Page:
Due to recent soaring oil prices and mishaps such as the British Petroleum disaster, there has been a renewed interest in energy conservation and alternative fuel sources. Actually, the construction industry has been implementing new technologies and ways to construct and remodel structures that are energy efficient for decades. One such initiative started in 1993 by the Natural Resources Defense Council and later by the U.S. Green Building Council (USGBC) is called LEED “Leadership in Energy and Environmental Design.” LEED is an internationally recognized green building certification system providing verification that a building or structure was designed and built using strategies aimed at improving performance across all metrics that matter most such as: energy savings, water efficiency, CO2 emissions reduction, improved indoor quality and stewardship of resources.
LEED, which initially started out as a rating system for just one category of new commercial buildings in 2006, has over five different rating systems today:
1. Green Building Design & Construction – New Construction, Major Renovations, Core & Shell Development, Schools, New Retail Construction
2. Green Interior Design & Construction – Commercial Interiors, Retail Interiors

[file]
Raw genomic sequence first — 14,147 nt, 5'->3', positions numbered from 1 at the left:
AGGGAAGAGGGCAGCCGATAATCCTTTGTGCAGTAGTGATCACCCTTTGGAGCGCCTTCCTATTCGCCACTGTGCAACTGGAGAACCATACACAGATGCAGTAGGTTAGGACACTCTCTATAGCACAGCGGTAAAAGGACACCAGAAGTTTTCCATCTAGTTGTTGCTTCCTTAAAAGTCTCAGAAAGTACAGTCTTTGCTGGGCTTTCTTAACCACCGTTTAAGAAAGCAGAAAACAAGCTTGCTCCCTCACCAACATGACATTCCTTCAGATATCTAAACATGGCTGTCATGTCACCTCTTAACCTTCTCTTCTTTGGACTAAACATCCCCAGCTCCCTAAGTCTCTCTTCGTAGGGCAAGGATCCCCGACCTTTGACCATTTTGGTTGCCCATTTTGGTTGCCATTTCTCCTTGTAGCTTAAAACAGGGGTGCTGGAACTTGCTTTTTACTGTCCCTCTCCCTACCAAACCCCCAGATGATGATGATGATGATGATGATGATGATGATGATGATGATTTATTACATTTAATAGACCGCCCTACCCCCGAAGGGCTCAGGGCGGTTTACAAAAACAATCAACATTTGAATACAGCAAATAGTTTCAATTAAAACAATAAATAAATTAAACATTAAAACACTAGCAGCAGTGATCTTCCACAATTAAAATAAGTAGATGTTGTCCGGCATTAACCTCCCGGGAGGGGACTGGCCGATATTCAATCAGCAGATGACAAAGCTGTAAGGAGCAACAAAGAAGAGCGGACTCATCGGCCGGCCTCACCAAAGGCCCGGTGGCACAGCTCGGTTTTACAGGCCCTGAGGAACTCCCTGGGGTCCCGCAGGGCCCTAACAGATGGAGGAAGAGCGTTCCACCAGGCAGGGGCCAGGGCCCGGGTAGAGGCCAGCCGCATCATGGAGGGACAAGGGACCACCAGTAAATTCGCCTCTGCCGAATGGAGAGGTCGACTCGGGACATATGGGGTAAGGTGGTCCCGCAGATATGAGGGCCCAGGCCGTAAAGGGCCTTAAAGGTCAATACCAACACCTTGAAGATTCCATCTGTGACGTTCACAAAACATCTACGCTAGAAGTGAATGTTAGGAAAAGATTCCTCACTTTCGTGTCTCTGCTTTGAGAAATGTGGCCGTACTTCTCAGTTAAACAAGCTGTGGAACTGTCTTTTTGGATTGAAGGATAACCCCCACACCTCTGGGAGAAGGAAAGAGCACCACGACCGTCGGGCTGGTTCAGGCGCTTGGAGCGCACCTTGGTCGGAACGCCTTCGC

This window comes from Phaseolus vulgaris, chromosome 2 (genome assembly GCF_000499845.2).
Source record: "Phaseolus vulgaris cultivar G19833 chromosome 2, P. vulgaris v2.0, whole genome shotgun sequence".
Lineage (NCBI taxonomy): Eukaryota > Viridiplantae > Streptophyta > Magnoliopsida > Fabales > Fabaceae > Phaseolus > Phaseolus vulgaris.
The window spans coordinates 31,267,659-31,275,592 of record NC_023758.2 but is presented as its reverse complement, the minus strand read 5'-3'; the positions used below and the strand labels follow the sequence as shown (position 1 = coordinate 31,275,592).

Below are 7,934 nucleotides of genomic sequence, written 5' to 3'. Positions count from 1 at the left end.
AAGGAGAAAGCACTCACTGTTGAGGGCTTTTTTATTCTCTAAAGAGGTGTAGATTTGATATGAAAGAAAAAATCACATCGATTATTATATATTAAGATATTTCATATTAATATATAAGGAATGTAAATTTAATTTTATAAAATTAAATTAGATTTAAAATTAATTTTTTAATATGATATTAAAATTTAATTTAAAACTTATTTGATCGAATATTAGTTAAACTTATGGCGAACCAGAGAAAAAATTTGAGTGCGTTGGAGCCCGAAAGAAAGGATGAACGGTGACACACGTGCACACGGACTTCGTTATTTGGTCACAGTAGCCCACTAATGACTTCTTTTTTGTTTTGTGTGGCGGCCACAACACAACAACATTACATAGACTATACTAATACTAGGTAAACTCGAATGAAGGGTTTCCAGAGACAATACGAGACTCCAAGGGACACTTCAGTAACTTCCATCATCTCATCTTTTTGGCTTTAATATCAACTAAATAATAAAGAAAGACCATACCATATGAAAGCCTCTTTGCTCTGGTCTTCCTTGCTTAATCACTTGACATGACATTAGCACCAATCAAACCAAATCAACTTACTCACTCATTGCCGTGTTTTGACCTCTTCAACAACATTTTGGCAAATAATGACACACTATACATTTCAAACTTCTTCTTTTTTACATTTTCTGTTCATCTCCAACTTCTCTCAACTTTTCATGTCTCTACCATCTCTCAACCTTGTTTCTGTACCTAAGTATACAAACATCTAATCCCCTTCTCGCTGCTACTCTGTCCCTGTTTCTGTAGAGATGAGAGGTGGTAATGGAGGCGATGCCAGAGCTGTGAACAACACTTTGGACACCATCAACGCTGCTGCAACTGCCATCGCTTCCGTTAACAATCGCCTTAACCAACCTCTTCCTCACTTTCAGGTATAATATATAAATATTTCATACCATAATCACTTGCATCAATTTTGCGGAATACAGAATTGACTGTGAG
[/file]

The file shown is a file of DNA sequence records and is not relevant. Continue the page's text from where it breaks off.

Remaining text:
3. Green Building Operations & Maintenance – Existing Buildings Operations and Maintenance
4. Green Neighborhood Development
5. Green Home Design and Construction
Within each of these categories there are a possible 100 base points to be obtained, with an additional 6 points for innovation in design and 4 points for regional priority. Buildings can qualify for four levels of certification:
- Certified 40-49 points
- Silver 50-59 points
- Gold 60-79 points
- Platinum 80 points and above
So why is LEED important to forensic engineering and how could such a company be a powerful asset? Agencies such as state and federal governments are giving incentives and tax breaks for LEED certified buildings. For example, the city of Cincinnati is giving an automatic 100% real property tax exemption for newly constructed LEED certified buildings and the State of Nevada exempts LEED construction materials from local taxes. The problems in LEED arise when a construction company is contracted to build or remodel a structure that is LEED certified and in fact it isn’t. After the building is completed or partially finished, the developer finds out that the materials and design are not LEED compliant and they lose their LEED rating costing thousands if not millions. This typically leads to litigation to determine if indeed the structure is or is not LEED compliant and this is where CED can help.
CED Civil Engineers such as Jason Boyd, P.E. are LEED certified and have the training and education to understand the issues of a LEED construction. These engineers can review the contracts to see exactly what materials and processes were specified and then perform a site inspection to verify materials and design to provide an expert opinion as to the LEED certification.
Although LEED is fairly new to the construction industry, the growth and interest in energy efficiency and alternative energy is going to catapult this rating system — and adherence to it — into the heart of the construction industry arena. Insurers and attorneys facing disputes of the LEED initiative are going to need a skilled expert who can provide expert testimony to help with their case.